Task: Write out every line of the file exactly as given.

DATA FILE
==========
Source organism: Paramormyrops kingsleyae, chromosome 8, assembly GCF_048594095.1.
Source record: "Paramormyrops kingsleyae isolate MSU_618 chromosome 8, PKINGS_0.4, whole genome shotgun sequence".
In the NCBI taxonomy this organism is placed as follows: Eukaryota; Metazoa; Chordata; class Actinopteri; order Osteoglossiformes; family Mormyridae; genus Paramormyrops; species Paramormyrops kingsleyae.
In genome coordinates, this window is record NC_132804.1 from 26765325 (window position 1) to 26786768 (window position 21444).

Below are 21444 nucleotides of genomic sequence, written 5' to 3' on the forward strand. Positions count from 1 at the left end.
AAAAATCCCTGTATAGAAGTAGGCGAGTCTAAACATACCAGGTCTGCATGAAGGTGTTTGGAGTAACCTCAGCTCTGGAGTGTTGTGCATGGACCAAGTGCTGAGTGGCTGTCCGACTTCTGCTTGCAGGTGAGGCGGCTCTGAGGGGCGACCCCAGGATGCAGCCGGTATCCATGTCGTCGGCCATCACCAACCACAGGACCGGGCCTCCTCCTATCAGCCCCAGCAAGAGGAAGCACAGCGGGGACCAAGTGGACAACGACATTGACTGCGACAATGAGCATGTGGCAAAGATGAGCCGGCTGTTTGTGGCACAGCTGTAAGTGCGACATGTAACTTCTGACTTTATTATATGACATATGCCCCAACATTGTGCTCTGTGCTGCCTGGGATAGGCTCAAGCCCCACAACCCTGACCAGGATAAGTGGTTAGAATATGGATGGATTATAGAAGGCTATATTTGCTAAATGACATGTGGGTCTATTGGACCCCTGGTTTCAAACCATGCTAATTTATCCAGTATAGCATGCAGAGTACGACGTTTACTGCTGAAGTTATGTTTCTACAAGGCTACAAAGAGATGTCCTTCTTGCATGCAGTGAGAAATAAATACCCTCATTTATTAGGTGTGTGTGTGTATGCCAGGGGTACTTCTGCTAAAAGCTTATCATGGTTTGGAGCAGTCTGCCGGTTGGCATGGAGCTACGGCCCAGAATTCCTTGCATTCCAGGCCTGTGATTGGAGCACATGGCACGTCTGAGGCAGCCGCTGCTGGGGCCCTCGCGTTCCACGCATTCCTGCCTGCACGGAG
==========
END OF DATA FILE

Source organism: Paramormyrops kingsleyae, chromosome 8, assembly GCF_048594095.1.
Source record: "Paramormyrops kingsleyae isolate MSU_618 chromosome 8, PKINGS_0.4, whole genome shotgun sequence".
In the NCBI taxonomy this organism is placed as follows: Eukaryota; Metazoa; Chordata; class Actinopteri; order Osteoglossiformes; family Mormyridae; genus Paramormyrops; species Paramormyrops kingsleyae.
In genome coordinates, this window is record NC_132804.1 from 26765325 (window position 1) to 26786768 (window position 21444).

Below are 21444 nucleotides of genomic sequence, written 5' to 3' on the forward strand. Positions count from 1 at the left end.
AAAAATCCCTGTATAGAAGTAGGCGAGTCTAAACATACCAGGTCTGCATGAAGGTGTTTGGAGTAACCTCAGCTCTGGAGTGTTGTGCATGGACCAAGTGCTGAGTGGCTGTCCGACTTCTGCTTGCAGGTGAGGCGGCTCTGAGGGGCGACCCCAGGATGCAGCCGGTATCCATGTCGTCGGCCATCACCAACCACAGGACCGGGCCTCCTCCTATCAGCCCCAGCAAGAGGAAGCACAGCGGGGACCAAGTGGACAACGACATTGACTGCGACAATGAGCATGTGGCAAAGATGAGCCGGCTGTTTGTGGCACAGCTGTAAGTGCGACATGTAACTTCTGACTTTATTATATGACATATGCCCCAACATTGTGCTCTGTGCTGCCTGGGATAGGCTCAAGCCCCACAACCCTGACCAGGATAAGTGGTTAGAATATGGATGGATTATAGAAGGCTATATTTGCTAAATGACATGTGGGTCTATTGGACCCCTGGTTTCAAACCATGCTAATTTATCCAGTATAGCATGCAGAGTACGACGTTTACTGCTGAAGTTATGTTTCTACAAGGCTACAAAGAGATGTCCTTCTTGCATGCAGTGAGAAATAAATACCCTCATTTATTAGGTGTGTGTGTGTATGCCAGGGGTACTTCTGCTAAAAGCTTATCATGGTTTGGAGCAGTCTGCCGGTTGGCATGGAGCTACGGCCCAGAATTCCTTGCATTCCAGGCCTGTGATTGGAGCACATGGCACGTCTGAGGCAGCCGCTGCTGGGGCCCTCGCGTTCCACGCATTCCTGCCTGCACGGAG